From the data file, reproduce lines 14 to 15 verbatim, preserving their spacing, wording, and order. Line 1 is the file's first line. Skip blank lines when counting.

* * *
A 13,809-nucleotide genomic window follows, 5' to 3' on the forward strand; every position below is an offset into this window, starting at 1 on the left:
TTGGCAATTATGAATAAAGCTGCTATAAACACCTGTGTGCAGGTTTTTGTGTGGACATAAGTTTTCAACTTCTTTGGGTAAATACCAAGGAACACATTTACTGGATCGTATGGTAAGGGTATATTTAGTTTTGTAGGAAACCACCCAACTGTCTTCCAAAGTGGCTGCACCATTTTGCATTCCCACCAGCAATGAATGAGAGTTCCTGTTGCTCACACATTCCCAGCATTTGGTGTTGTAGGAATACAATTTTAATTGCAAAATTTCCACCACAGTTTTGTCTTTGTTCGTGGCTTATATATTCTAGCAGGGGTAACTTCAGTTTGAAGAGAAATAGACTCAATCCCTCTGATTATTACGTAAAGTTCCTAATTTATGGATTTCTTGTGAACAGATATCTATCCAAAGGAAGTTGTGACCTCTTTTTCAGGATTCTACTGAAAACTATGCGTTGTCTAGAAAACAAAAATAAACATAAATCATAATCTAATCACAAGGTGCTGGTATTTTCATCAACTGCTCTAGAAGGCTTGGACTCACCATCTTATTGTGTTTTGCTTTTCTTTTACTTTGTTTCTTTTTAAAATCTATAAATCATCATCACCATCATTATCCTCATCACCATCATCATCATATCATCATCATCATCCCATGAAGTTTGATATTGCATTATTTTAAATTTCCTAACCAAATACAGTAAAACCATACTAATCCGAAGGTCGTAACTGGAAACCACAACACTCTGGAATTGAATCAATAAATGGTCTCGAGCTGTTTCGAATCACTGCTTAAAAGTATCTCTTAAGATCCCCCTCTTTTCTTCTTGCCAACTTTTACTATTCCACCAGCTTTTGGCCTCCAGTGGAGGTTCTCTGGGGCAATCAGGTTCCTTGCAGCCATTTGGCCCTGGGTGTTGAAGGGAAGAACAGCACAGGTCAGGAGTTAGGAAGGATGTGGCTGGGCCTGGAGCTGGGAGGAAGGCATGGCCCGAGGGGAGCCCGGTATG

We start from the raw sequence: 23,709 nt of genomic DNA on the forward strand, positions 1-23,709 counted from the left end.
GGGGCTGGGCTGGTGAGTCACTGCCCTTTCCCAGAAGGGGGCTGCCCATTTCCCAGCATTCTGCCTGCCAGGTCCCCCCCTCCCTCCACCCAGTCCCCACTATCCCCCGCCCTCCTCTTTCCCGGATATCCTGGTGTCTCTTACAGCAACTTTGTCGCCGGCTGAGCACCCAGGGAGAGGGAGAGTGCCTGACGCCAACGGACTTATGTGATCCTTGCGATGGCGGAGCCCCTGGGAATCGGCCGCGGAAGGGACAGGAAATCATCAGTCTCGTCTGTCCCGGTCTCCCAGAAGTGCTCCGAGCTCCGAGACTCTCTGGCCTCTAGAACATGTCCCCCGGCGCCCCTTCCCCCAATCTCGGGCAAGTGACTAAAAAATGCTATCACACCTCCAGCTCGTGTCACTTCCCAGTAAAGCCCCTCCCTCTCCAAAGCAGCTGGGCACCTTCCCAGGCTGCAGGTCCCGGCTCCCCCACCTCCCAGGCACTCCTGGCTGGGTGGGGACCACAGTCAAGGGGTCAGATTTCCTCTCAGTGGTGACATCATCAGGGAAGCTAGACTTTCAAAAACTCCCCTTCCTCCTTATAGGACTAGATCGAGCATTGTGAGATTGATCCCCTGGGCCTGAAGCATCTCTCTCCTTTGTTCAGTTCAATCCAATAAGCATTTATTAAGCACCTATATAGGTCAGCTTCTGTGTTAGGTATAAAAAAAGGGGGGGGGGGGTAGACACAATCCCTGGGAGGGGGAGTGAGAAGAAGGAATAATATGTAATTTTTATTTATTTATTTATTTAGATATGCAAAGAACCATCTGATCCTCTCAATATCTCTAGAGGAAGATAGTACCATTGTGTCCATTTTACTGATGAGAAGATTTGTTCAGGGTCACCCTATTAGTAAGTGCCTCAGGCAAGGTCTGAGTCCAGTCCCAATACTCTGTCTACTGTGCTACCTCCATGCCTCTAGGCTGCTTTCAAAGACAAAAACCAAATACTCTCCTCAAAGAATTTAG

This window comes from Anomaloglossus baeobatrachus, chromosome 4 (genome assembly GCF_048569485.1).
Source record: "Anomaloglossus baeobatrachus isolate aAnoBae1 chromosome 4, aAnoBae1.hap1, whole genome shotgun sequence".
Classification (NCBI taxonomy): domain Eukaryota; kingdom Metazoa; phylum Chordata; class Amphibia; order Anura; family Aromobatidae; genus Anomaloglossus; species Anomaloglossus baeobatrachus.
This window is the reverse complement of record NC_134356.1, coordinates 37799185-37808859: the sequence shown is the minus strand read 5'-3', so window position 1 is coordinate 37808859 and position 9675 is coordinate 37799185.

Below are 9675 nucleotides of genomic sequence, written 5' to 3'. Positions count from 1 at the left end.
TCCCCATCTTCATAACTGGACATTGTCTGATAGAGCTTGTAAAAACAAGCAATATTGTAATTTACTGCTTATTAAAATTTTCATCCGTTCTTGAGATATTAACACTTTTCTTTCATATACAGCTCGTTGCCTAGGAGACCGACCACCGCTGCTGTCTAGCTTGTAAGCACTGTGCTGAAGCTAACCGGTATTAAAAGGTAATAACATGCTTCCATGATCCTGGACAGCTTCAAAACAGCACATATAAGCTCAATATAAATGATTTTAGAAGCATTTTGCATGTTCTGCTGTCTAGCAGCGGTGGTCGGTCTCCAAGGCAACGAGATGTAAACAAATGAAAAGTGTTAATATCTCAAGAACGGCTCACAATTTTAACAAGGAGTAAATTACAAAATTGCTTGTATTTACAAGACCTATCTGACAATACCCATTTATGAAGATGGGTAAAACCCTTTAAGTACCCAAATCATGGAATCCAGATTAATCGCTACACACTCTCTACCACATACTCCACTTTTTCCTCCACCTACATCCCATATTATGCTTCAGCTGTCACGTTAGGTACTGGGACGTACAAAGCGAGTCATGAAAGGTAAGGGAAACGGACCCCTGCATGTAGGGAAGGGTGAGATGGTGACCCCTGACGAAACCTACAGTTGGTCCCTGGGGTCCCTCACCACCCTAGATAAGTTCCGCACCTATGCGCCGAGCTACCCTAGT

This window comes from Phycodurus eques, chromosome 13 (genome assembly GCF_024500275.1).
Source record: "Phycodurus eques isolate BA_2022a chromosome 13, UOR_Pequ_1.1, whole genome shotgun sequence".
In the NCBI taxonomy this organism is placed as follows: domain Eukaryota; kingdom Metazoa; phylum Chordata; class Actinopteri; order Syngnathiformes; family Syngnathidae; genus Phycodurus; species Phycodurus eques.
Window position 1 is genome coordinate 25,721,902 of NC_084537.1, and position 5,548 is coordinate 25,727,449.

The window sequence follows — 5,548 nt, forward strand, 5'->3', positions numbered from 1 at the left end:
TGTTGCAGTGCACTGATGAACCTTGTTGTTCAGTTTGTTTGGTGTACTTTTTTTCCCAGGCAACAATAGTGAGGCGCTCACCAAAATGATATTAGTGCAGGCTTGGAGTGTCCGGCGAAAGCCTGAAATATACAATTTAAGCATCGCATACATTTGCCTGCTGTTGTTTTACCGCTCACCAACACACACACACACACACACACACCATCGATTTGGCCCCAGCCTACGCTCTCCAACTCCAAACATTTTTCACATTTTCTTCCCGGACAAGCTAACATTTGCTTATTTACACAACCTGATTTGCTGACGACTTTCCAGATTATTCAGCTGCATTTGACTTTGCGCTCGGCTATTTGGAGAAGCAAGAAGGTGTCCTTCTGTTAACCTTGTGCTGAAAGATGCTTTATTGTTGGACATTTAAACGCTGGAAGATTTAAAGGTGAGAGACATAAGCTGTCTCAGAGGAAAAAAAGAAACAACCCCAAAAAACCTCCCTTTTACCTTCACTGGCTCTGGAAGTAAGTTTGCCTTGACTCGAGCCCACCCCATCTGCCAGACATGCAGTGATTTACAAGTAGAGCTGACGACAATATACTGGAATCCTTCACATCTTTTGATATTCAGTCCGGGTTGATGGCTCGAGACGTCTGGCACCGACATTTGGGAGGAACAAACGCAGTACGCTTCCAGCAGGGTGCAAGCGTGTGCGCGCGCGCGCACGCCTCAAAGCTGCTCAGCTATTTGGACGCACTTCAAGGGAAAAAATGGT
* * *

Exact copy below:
Window position 1 is genome coordinate 25,721,902 of NC_084537.1, and position 5,548 is coordinate 25,727,449.

The window sequence follows — 5,548 nt, forward strand, 5'->3', positions numbered from 1 at the left end: